5 Myths About Student Loan Relief You Should Ignore

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The amount of student loan debt in the U.S. is a staggering problem that can’t be ignored – so prevalent, in fact, the average college student carries a debt load of more than $30,000 following graduation. Even worse, an estimated 10 percent of borrowers default within two years of earning their degrees.

Given those numbers, it’s no surprise that the amount of people enrolling in student loan relief programs that cap payments as a percent of income has increased more than 56 percent in the last year alone, according to a recent Wall Street Journal report.

Is debt relief or loan forgiveness right for you? Before signing up, it’s helpful to be aware of (and to beware) some common myths and misconceptions out there that could cost you money, or worse, send you further into debt.

Myth #1: All student loan debt relief programs cost money

That’s what the companies who charge a pretty penny would like you to believe: you’re in debt for thousands of dollars, and it’ll cost you almost as much to get them absolved.

The sad part is that many debt relief services walk a fine line between legitimate operation and outright scam; some may even inform you there’s nothing they can do for your debt, only after you’ve paid them.

Simply put, it’s money that you shouldn’t – and don’t – need to be shelling out when there are free alternatives available.

Applying for government aid through the U.S. Department of Education comes at zero cost. Start by visiting sites like studentloans.gov and studentaid.gov for information on debt relief, forgiveness, or repayment options. That’s not to say all debt relief programs costing money are bad, but it’s unwise to splurge when similar (or better) alternatives are available.

Myth #2: Declaring bankruptcy is the ultimate form of debt relief

It sounds too good to be true because it is. Unfortunately, you can’t declare bankruptcy and wipe your hands clean of student loan debt. Think about it: if the courts granted you a pass, your student loans still need to be paid off, and that would fall on the shoulders of taxpayers.

According to National Debt Relief, there are circumstances where you could claim a case of special financial hardship to a judge, but it’s unlikely they’ll approve it.

Fortunately, there’s a process called Public Service Loan Forgiveness, or PSLF, that will discharge your debt after 20 years if you work for a qualifying employer, providing you’ve been timely with your loan payments over the years.

Myth #3: Student loan debt relief stemming from fraud is only available to former Corinthian College students

Student loan fraud is not uncommon. In fact, the Department of Education recently set up a loan forgiveness program for former students of for-profit colleges such as Corinthian College, who were saddled with debt after the entire network of schools and campuses abruptly shut down. The big myth here is that only Corinthian students are eligible for debt dismissal.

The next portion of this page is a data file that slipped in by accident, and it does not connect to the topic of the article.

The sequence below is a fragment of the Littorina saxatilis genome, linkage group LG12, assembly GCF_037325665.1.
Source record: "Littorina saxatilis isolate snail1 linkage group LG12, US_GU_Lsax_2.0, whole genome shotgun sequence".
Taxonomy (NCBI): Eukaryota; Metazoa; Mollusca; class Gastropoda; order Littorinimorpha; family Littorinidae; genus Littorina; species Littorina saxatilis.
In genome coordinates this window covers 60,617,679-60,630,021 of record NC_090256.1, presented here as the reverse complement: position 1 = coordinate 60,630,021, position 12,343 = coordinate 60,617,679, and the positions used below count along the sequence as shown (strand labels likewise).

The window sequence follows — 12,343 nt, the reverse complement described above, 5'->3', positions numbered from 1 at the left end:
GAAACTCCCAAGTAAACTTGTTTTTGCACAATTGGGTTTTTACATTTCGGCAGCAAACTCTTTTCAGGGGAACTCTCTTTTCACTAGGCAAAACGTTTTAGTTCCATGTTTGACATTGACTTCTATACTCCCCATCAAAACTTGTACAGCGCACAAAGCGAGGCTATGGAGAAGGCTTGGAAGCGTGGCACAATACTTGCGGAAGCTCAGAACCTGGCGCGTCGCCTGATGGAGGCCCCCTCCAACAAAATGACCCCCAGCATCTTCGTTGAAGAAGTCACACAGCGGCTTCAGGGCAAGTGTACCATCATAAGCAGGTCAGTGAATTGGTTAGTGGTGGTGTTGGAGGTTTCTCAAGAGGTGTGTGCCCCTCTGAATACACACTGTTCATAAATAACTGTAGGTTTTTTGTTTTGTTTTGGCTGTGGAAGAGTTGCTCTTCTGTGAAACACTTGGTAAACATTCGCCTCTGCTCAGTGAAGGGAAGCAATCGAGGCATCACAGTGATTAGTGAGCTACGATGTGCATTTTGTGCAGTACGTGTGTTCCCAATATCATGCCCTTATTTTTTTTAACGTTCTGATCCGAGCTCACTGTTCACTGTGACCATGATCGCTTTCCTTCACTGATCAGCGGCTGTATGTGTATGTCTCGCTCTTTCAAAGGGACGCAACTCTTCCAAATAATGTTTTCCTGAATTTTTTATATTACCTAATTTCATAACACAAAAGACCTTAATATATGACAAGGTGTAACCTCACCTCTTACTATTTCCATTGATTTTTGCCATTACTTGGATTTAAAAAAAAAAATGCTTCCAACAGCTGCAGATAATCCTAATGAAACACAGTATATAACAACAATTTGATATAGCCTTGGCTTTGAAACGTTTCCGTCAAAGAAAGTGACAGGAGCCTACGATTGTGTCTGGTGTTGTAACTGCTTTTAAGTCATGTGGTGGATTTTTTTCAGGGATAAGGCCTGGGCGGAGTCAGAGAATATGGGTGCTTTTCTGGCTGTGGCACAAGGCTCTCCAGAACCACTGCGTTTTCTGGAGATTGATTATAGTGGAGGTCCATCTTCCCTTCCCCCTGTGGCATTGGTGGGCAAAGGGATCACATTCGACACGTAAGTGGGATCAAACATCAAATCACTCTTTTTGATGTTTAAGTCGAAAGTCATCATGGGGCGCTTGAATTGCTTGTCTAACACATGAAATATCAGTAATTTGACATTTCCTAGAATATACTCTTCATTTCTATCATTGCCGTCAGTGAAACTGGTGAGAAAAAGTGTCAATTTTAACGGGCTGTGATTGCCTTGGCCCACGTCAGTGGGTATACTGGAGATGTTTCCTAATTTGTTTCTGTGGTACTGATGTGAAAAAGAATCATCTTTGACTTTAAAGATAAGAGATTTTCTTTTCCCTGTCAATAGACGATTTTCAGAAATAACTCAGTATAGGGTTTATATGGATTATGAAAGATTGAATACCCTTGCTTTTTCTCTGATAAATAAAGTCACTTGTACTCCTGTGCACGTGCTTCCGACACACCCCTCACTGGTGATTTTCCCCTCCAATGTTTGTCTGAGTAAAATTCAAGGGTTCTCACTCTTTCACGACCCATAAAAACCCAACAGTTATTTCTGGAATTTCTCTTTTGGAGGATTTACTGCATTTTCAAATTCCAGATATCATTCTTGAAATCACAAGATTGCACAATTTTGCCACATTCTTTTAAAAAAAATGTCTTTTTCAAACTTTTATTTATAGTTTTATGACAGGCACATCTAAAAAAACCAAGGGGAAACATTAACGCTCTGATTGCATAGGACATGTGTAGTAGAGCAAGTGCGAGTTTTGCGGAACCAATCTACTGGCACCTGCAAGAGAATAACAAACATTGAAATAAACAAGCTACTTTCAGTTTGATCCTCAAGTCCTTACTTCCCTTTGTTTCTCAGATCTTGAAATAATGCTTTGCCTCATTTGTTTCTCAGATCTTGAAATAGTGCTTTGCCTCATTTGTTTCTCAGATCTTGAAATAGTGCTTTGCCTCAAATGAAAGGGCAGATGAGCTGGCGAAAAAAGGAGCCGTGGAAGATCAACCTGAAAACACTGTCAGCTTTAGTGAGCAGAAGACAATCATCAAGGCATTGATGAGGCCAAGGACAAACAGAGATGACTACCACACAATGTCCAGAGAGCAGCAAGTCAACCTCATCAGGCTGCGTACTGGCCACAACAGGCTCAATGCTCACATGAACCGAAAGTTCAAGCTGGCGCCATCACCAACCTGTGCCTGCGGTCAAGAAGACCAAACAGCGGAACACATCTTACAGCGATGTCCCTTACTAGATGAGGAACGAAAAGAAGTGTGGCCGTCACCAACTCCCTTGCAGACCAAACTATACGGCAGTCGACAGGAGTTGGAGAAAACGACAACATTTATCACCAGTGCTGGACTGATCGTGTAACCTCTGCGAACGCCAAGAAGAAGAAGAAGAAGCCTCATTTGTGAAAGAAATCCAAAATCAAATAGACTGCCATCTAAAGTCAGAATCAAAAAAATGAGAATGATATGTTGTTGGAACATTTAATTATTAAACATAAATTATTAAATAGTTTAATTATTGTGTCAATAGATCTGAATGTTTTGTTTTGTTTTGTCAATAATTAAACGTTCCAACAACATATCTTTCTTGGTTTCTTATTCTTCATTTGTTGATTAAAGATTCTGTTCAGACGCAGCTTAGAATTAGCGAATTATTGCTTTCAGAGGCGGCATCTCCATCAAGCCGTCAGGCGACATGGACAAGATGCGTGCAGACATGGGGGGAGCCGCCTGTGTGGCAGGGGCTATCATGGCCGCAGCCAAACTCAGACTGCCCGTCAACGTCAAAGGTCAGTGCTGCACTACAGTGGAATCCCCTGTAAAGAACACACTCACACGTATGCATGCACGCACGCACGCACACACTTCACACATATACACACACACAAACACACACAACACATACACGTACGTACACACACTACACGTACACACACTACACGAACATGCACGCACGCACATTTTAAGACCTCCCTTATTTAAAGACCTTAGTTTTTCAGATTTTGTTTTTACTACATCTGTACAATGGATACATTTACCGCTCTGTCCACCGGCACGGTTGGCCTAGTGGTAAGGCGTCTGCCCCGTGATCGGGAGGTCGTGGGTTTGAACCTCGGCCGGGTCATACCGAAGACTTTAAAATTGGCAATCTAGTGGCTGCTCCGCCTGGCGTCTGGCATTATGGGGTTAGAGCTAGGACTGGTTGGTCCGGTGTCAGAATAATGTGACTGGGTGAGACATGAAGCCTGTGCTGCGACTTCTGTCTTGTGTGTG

The good news: any student who’s been a victim of federal loan fraud – from any school that’s broken state laws – can have their debt canceled outright, according to Gerri Detweiler of Credit.com.

“It’s called a ‘defense to repayment,’” she wrote, “and the Department of Education is working on a process to make it easier for borrowers who attended other schools to apply for this relief.”

If that’s you, don’t pass up on seeking out compensation for fraudulent debt.

Myth #4: President Obama will personally forgive your student loan debt

The Obama administration promised an era of change, but student loan debt is where it draws the line. One version of this myth states that the president will soon be signing a debt forgiveness program into legislation; another says that one already exists, called the “Obama Forgiveness Program.”

While this would be a godsend for anyone struggling with debt, the fact is that the U.S. government has enough of its own debt to contend with.

Myth #5: Student loan debt relief programs will get you out of debt faster

If you take advantage of one of the repayment plans outlined above, don’t assume that it’s the answer to getting rid of your loans quickly. While your monthly payments will be lower, your loan term will likely be much longer.

Plus, Natalie Bacon wrote for Money Under 30 that if you’re not making payments that cover at least your loan interest, you may find yourself spiraling into further debt as more interest builds on top of your principal balance.

Make sure that whatever your repayment situation is, you can afford to make your payments. Debt relief programs might not save you money in the long run, but will prevent you from defaulting if payments are too much to handle. Just be sure to do your research and choose a legitimate program that’s right for your situation.

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